Portland cement is considerably stronger than the original, non-synthetic mortar. This causes differential erosion. The cement is much harder than the sediment mortar, so when windblown sediments blow across the monument, it erodes the softer materials and leaves the Portland cement as is. Since some of the structure is being eroded away and other parts are staying intact, this leaves the structural integrity at risk. The softer parts of the pueblo can become voids within the larger context of the additives; this can cause a collapse. These are effects that preservationists can see today, so in order to fix the issue the Portland cement is slowly being chipped away. In place of that particular synthetic mortar, they now mix 10 percent Portland cement with 90 percent sand which creates an even erosion pattern (Guebard 2013).
(NPS worker removing original Portland cement)
Another issue with the harder Portland cement is that it does not “breathe” as well as natural materials. This is an issue because when it rains, water stays retained in the walls rather than drying quickly. Moisture inside the walls can deteriorate the interior structures; it is much better for the structure if after a rain storm the water evaporates quickly. When stones remain wet, they are more likely to succumb “to cracking and breakage caused by expansion/contraction, freezing/thawing and mineral depletion (continued wet/dry cycles may leach minerals from stone, causing them to become weak)” (Guebard 2013). Another issue is that Portland cement has soluble minerals in the mixture that can hurt the monument. They include: chlorides, carbonates, and nitrates. This has the potential to deteriorate the softer stones used in the structure. Once again, these are impacts that are only seen with time. Conservators’ efforts of the past are being dealt with currently in order to maintain structural integrity (Guebard 2013).
There are other issues that Portland cement brings, such as negatively reacting with UV light and changing it’s aesthetic make-up to non-natural colors such as purples and blacks, but this is not affecting the structural integrity of the wall so it will not be addressed here. Conservators have learned a lot through trial and error, Tuzigoot’s Portland cement issue is a prime example of that. In order to deal with the situation, Tuzigoot’s head archaeologist, Matt Guebard says, “When possible, we use only natural materials to avoid unintended interactions between synthetic materials and the environment” (Guebard 2013).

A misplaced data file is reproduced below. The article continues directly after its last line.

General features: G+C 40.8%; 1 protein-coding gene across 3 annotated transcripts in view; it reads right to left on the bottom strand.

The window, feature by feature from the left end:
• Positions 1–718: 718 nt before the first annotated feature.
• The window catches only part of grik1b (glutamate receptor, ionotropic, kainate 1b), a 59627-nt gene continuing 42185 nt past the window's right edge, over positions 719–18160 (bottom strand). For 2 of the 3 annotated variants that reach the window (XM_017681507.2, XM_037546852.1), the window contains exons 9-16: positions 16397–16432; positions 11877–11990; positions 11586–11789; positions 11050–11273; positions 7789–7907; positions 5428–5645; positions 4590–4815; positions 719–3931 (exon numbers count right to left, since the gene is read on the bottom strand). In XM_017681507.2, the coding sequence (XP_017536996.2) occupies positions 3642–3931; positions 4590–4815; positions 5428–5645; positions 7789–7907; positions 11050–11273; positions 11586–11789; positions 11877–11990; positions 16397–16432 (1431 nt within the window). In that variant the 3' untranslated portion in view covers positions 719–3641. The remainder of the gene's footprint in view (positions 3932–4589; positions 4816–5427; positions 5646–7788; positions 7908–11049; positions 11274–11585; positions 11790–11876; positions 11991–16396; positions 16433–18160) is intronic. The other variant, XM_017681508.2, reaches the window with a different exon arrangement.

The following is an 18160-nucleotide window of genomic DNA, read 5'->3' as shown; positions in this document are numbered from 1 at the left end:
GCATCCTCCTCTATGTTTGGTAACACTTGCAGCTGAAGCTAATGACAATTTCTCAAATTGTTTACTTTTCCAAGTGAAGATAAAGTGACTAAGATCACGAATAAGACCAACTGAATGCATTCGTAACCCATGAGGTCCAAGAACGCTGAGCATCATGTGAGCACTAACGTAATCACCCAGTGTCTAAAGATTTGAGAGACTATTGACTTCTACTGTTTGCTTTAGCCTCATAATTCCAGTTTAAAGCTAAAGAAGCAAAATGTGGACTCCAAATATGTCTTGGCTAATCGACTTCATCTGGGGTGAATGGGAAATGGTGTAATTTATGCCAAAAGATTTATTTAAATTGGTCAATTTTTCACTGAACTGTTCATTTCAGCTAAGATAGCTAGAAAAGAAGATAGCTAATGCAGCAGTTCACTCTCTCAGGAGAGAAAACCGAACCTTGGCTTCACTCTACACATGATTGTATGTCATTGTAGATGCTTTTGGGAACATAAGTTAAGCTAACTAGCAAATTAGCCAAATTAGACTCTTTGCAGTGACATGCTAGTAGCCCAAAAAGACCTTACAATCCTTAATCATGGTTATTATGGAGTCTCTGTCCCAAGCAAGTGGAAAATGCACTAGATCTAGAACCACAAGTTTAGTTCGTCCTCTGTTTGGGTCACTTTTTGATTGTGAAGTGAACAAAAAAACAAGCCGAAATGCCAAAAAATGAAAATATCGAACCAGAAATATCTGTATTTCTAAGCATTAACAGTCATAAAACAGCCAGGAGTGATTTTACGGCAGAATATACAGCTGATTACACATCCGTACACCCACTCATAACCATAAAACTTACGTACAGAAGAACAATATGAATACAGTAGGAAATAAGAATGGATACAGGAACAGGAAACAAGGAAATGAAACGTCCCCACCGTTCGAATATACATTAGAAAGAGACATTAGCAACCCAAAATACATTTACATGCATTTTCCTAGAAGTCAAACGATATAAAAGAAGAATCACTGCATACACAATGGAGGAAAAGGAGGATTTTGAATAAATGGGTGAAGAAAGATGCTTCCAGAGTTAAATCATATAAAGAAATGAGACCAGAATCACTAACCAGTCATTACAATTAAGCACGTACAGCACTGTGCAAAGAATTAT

Conservation is a relatively new field, and it is still learning. There may be mistakes along the way, but publishing projects allows for a group learning curve to be achieved. With each project, professionals are getting closer to permanently maintaining features of past cultural heritage. Conservators must thoroughly be aware of past conservation efforts in order to grow as a profession.
Arizona Ruins. 2012. Tuzigoot, Hatalacva & Bridgeport. <http://www.arizonaruins.com/tuzigoot/tuzigoot.html>. Accessed 3 March 2013.
Caple, C., 2003, Chapter 4.2: History of Conservation. In: Conservation Skills: Judgment, Method and Decision Making, pp. 50-58.
Caywood, Louis R, and Edward H. Spicer. 1935. TUZIGOOT-The Excavation and Repair of a Ruin on the Verde River near Clarkdale, Arizona. U.S. Department of the Interior. < http://www.nps.gov/history/history/online_books/berkeley/caywood-spicer/intro.htm>. Accessed 3 March 2013.
Godfrey, I., and N. Smith. 1990. Conservation of Degraded Rope from Maritime Archaeological Sites. In: AICCM Bulletin, Vol 16, No 3, pp. 93-108.
Guebard, Matt. February 2013. Chief of Resource Management, Park Archeologist at: Montezuma Castle National Monument and Tuzigoot National Monument. Email Correspondence.
Jakes, K. and J. Mitchell. 1992. The Recovery and Drying of Textiles from A Deep Ocean Historic Shipwreck. In: Journal of the American Institute for Conservation, Vol 31, No 3, pp. 343-353. Electronic Resource.
NPS. 2013. Tuzigoot National Monument. Department of the Interior. <http://www.nps.gov/tuzi/index.htm>. Accessed 3 March 2013.
Sease, C. 1996. A Short History of Archaeological Conservation. In: Roy, A. and Smith, P. (eds.) Archaeological Conservation and its Consequences, pp. 157-161).